The local thrift store in my neighborhood organizes their articles of clothing by type and by COLOR. This method of categorization is what excites my senses and motivates me to search, touch and discover great finds. But this is not the first time I have seen this done, for it is an imperative attribute of the display of materials at the infant and toddler schools in Reggio Emilia, Italy. I had the opportunity to experience being in their classrooms and have learned that the Reggio approach believes that the learning environment is the third teacher and the organization of materials plays a crucial part in engaging students in art making. To learn more about the Reggio approach to teaching, click here.
To promote self-service, the materials in my art studio are always available to students and on display on the counter tops. Markers, colored pencils, oil pastels and water color pencils are organized by hue and temperature. Students use trays to collect their color choices as well as scissors and glue at their leisure when they need them. We take the time to discuss how materials can be used mindfully and respectfully and how we can practice responsibility during clean up by placing every tool back in their “home base”.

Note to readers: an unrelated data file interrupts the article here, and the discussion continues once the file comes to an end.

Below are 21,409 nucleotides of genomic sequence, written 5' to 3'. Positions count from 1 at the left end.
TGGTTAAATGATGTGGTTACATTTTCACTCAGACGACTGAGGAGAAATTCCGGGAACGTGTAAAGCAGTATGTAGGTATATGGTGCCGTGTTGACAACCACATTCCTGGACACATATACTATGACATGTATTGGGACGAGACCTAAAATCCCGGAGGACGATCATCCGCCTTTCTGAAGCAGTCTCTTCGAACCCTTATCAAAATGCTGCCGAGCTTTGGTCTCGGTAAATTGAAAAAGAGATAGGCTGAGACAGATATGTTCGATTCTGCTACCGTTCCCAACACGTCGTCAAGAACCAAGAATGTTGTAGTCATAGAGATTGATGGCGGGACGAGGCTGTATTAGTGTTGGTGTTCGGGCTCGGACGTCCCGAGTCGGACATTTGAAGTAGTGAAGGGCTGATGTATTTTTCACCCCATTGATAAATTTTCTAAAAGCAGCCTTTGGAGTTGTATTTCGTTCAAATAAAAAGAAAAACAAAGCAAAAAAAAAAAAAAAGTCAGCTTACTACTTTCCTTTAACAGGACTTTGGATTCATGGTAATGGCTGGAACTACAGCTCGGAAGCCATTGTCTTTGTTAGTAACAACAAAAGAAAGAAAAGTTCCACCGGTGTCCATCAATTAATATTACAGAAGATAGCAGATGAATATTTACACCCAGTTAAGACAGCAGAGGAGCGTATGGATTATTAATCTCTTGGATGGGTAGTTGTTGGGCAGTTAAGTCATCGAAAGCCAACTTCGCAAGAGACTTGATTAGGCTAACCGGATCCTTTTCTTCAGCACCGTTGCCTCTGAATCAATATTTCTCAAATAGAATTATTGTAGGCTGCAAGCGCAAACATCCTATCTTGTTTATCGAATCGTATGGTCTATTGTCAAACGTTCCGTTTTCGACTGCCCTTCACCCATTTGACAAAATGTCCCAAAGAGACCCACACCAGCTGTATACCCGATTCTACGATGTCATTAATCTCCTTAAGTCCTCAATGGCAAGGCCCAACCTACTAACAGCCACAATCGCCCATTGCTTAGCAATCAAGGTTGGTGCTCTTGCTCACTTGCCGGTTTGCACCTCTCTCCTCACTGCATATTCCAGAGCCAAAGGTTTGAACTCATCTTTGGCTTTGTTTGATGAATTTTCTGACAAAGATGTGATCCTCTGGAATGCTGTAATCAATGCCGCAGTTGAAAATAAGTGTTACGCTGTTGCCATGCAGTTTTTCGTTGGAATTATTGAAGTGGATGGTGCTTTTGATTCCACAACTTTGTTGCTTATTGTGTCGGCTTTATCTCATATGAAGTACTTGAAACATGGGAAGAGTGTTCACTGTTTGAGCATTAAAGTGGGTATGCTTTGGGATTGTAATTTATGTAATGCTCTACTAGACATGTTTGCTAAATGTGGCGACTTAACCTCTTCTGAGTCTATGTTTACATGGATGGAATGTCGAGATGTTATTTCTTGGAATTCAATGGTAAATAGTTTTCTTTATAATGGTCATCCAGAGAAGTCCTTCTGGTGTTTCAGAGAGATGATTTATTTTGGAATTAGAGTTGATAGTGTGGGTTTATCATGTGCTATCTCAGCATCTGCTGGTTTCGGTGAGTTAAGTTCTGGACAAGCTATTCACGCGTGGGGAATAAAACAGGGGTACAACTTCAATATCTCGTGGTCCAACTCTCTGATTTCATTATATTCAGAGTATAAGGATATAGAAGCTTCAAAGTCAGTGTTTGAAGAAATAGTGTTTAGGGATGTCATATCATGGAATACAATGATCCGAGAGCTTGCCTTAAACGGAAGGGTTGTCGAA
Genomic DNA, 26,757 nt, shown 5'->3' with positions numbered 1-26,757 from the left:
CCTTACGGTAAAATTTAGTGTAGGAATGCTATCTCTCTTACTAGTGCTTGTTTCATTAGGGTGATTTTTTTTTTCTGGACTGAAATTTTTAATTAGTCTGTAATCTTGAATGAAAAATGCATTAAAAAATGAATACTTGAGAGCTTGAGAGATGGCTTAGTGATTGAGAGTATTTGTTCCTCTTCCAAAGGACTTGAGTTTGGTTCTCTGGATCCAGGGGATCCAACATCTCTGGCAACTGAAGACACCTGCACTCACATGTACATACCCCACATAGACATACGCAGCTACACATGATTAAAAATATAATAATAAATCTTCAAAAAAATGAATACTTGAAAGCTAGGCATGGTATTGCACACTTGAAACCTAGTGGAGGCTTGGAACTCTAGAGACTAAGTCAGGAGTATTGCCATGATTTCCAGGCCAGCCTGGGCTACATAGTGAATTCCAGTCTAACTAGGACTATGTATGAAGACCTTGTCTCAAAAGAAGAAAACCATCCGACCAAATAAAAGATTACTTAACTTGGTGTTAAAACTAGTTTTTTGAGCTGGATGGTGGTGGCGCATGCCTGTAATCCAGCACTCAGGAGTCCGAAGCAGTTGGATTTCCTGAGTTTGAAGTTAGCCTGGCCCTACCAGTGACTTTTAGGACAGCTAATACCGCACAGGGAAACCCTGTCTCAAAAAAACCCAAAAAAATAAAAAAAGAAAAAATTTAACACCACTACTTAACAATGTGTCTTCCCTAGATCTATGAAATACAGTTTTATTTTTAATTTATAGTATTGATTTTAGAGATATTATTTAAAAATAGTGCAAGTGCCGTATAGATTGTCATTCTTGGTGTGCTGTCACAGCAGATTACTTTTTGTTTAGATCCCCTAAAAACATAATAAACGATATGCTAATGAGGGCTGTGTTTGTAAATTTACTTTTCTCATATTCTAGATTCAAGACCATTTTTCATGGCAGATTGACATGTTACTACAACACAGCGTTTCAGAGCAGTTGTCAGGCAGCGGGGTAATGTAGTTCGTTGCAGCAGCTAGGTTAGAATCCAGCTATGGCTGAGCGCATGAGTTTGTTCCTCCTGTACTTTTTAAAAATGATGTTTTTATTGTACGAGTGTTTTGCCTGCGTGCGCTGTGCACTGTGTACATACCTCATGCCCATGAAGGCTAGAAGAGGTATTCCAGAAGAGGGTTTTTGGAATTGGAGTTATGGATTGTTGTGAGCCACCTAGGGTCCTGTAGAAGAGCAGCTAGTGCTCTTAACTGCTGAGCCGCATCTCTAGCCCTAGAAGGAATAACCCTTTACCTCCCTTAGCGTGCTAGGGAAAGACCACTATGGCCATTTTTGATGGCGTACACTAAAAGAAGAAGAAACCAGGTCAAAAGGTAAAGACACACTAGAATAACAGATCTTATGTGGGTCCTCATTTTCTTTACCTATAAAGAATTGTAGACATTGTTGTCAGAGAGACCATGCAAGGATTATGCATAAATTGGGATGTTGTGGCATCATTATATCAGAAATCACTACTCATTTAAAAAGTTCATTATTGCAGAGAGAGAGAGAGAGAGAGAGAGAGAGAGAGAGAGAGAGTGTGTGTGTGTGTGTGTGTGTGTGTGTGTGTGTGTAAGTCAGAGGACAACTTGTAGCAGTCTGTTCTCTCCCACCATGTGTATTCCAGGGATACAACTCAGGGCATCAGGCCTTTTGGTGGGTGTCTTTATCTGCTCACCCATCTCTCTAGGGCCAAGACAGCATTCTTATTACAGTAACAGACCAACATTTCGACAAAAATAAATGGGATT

The material display is eye-catching and inspiring. When objects are organized by color, I can’t help but want to TOUCH! Promoting student engagement and a desire to explore is my goal as an art teacher and maintaining a welcoming work environment will help achieve that goal. When a space is cluttered, our minds can easily become cluttered. Children will feel safe and eager to explore in a planned, clean space.
Using text and visuals together in a label or message display helps children to make connections between words and images. Every picture tells a story, don’t it?
Do you enjoy organizing? What have been some successful and/or aesthetically pleasing ways you have designed a space?
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